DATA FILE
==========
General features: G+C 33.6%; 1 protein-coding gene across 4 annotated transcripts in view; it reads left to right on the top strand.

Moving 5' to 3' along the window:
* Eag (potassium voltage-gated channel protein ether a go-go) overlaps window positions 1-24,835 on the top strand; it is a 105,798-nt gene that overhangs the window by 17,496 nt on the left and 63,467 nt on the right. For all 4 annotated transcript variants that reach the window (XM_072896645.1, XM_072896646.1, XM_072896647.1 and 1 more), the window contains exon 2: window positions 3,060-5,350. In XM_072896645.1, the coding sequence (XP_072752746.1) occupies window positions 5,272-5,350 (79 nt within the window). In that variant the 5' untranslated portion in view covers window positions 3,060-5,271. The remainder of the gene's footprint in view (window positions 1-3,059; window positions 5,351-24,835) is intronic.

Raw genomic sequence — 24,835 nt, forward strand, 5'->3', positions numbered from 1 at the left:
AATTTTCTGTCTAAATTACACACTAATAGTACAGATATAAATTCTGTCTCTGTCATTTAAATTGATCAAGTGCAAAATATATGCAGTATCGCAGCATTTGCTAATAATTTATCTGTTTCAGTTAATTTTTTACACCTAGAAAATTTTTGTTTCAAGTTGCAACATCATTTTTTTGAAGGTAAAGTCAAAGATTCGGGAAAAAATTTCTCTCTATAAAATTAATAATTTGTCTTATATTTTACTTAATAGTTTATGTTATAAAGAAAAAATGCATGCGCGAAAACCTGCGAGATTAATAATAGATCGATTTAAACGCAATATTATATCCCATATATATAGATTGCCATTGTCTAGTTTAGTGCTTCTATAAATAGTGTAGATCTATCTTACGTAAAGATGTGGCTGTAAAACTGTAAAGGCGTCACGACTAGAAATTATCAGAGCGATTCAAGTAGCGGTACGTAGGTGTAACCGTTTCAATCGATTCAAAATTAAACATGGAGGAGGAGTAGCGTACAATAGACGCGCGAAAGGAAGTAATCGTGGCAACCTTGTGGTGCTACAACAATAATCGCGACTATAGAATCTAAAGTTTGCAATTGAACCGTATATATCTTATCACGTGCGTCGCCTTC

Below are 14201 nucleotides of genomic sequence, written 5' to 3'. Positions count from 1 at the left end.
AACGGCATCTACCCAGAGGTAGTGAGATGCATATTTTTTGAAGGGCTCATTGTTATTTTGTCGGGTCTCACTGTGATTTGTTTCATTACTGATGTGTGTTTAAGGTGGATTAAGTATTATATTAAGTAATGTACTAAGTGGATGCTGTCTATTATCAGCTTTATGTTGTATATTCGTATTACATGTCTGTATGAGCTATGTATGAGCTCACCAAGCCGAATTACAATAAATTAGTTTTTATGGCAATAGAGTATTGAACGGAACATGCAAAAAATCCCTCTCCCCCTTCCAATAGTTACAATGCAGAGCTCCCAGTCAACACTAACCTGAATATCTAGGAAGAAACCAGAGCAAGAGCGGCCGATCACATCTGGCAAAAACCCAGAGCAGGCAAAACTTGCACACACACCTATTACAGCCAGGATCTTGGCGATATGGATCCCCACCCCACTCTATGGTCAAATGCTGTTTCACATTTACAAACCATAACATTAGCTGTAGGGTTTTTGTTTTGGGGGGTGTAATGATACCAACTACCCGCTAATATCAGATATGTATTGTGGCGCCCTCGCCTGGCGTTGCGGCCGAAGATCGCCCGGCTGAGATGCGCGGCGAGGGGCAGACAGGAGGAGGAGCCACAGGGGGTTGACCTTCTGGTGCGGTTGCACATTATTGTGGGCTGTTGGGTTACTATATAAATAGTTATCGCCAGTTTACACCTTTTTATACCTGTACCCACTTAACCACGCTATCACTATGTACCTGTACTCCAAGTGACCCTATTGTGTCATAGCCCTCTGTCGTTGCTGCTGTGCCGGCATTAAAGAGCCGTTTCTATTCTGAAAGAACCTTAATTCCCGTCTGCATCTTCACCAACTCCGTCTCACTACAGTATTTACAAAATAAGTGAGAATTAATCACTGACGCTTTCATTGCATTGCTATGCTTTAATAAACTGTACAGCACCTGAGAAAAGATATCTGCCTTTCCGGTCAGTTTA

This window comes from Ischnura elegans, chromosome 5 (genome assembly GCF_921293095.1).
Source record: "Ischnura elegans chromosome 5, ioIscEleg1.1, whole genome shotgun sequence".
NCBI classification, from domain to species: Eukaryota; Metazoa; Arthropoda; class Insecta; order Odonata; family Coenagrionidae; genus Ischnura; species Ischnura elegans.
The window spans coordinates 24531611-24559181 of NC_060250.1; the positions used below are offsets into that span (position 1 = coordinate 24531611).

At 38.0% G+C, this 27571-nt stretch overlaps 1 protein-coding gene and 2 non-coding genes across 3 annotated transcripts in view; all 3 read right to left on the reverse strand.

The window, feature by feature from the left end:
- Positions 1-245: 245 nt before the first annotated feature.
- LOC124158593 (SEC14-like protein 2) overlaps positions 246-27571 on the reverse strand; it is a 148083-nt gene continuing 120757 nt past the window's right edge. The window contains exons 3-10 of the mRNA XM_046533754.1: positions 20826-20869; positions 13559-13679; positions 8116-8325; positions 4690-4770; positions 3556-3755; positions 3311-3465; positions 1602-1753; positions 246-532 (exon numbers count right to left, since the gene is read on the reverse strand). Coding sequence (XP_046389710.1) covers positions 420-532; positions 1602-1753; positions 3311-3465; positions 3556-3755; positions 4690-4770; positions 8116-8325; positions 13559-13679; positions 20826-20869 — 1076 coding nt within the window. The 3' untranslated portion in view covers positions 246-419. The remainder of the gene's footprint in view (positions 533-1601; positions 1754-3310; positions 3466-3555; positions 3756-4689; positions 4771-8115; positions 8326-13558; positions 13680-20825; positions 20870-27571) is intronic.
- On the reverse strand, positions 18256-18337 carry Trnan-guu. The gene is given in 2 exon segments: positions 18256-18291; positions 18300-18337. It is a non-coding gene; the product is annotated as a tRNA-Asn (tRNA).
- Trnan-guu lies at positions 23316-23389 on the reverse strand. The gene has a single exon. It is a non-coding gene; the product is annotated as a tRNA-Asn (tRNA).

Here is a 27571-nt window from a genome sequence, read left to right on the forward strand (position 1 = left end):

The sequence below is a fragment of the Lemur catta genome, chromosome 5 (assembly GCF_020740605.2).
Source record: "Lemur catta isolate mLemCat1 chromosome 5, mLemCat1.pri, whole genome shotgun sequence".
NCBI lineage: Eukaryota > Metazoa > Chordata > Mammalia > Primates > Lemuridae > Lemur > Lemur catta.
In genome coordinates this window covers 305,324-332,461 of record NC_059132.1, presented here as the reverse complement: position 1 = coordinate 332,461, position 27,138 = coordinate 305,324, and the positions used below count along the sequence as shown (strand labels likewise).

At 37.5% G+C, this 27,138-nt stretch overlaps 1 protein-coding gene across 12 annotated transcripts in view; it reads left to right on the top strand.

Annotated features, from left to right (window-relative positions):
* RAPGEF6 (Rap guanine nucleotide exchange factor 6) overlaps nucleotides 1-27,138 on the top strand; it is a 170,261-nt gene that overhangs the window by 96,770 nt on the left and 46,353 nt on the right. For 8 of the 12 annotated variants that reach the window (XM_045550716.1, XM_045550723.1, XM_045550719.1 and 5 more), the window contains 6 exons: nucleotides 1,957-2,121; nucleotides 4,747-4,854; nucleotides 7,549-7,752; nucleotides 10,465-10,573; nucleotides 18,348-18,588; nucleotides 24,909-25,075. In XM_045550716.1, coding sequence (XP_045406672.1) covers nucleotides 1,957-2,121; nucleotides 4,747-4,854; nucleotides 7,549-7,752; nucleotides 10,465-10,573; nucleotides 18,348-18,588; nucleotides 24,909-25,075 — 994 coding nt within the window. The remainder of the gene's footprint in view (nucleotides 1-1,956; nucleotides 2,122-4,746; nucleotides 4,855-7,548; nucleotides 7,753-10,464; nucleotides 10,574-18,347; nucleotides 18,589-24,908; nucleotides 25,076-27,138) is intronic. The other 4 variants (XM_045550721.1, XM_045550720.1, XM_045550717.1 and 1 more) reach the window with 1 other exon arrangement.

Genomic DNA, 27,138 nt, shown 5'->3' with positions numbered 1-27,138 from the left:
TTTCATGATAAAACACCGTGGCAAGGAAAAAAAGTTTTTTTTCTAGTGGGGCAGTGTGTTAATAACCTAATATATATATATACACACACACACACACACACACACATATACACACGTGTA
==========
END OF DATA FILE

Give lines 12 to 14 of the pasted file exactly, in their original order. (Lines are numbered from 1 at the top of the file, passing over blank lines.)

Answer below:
At 38.0% G+C, this 27571-nt stretch overlaps 1 protein-coding gene and 2 non-coding genes across 3 annotated transcripts in view; all 3 read right to left on the reverse strand.

The window, feature by feature from the left end:
- Positions 1-245: 245 nt before the first annotated feature.